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You know that feeling where your mind is thinking of 100 things at once? When you can’t stop the thoughts and jump from idea to idea, or worse, from worry to worry? When this happens it can make stress and anxiety worse. However, many people are turning to mindfulness meditation as a popular method to help calm the chaos of racing minds and soothe the savage beast known as stress. Not only is it popular but also believed to be effective at lowering stress response for those with anxiety disorders. Here’s what a study led by Georgetown University Medical Center researcher Elizabeth A. Hoge MD found about mindfulness meditation. (1)

Meditation And Stress

Results showed when faced with a stressful situation those who took a mindfulness meditation course experienced a sharp reduction in stress-hormones and inflammatory responses. Those who took a non-meditation stress management course experienced worsened responses. (1)

“Mindfulness meditation training is a relatively inexpensive and low-stigma treatment approach, and these findings strengthen the case that it can improve resilience to stress,” says Hoge, lead author and associate professor in Georgetown University Medical Center’s Department of Psychiatry. (1)

Meditation And Stress Research

The study worked with 89 patients suffering from a generalized anxiety disorder. This condition causes chronic and excessive worrying and affects about 7 million Americans each year. The study separated participants into two groups with one taking an eight-week mindfulness-based stress reduction course, and the other taking an eight-week Stress Management Education course. The latter offered things such as general tips on good nutrition, sleep habits, and wellness. The main difference between the courses was the inclusion of meditative techniques. (1)

This new approach provided all participants with a treatment that would have little or no expectancy bias according to Hoge. Neither group knew which treatment was being studied by her researchers. (1)

Meditation And Stress Training Results

Both before and after the training course, participants took the Trier Social Stress Test, where each person is asked to give a speech with little notice before a live audience. “We were testing the patients’ resilience… because that’s really the ultimate question — can we make people handle stress better?” says Hoge. (1)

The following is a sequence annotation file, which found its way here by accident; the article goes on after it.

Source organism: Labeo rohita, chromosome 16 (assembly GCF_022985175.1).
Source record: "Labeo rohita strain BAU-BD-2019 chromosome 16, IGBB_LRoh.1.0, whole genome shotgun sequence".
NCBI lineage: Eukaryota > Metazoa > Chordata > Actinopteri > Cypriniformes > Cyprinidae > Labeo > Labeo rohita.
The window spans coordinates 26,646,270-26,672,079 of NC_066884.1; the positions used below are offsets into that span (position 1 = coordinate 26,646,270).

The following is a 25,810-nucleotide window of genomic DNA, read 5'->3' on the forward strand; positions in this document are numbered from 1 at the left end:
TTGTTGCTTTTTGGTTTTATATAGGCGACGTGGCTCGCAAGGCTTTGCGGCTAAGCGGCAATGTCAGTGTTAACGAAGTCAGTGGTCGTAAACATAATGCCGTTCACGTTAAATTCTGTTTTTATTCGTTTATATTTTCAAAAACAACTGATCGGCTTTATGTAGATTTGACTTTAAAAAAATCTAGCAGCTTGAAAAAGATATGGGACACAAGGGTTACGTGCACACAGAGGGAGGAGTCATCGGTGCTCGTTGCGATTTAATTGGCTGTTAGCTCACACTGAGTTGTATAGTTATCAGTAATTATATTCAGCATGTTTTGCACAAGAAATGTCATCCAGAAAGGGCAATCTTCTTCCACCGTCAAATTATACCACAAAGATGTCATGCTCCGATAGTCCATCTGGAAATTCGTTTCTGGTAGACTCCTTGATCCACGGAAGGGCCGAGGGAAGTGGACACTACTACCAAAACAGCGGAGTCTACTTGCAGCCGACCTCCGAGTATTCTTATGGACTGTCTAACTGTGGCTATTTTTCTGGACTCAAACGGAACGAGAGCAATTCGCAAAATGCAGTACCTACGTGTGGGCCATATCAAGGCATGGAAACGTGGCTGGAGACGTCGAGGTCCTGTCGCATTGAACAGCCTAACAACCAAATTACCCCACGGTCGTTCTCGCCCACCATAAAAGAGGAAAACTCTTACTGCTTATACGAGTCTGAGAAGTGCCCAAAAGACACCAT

During the stress test, levels of the stress hormone ACTH, and the inflammatory proteins IL-6 and TNF-α were measured. Those who did not participate in the meditation training experienced modest rises on the second test compared to the first. According to researchers, this is an indicator of worsening anxiety. On the other hand, those in the meditation group showed significant drops in these markers on the second test. (1)

Earlier Meditation And Stress Study

An earlier paper by the researchers noted that after the meditation course, the group experienced significantly greater reductions in self-reported measures of stress. This helps support the idea that mindfulness meditation is an effective way to treat anxiety according to Hoge. (1)

Hoge aims to study the effects of mindfulness-related treatments on other psychiatric conditions and how they compare to standard psychiatric drug therapies. (1)

Calming the mind is crucial for effective stress management and nurturing your mental strength. Enhancing mental strength and clarity is an ongoing process that requires consistent effort and practice.

My Personal RX:

1. Embark on a transformative 7-day free guided meditation journey with Calm the Chaos. Discover inner calm and conquer stress

2. Boost your mind’s resilience and enhance mental performance with Adrenal Support supplements

3. Treat yourself with kindness and understanding. Practice self-compassion by acknowledging your strengths and weaknesses without judgment.

4. Step out of your comfort zone and embrace challenging situations. Facing and overcoming adversity can enhance mental strength and clarity as you develop resilience and problem-solving skills.


  1. https://www.sciencedaily.com/releases/2017/01/170124111354.htm 

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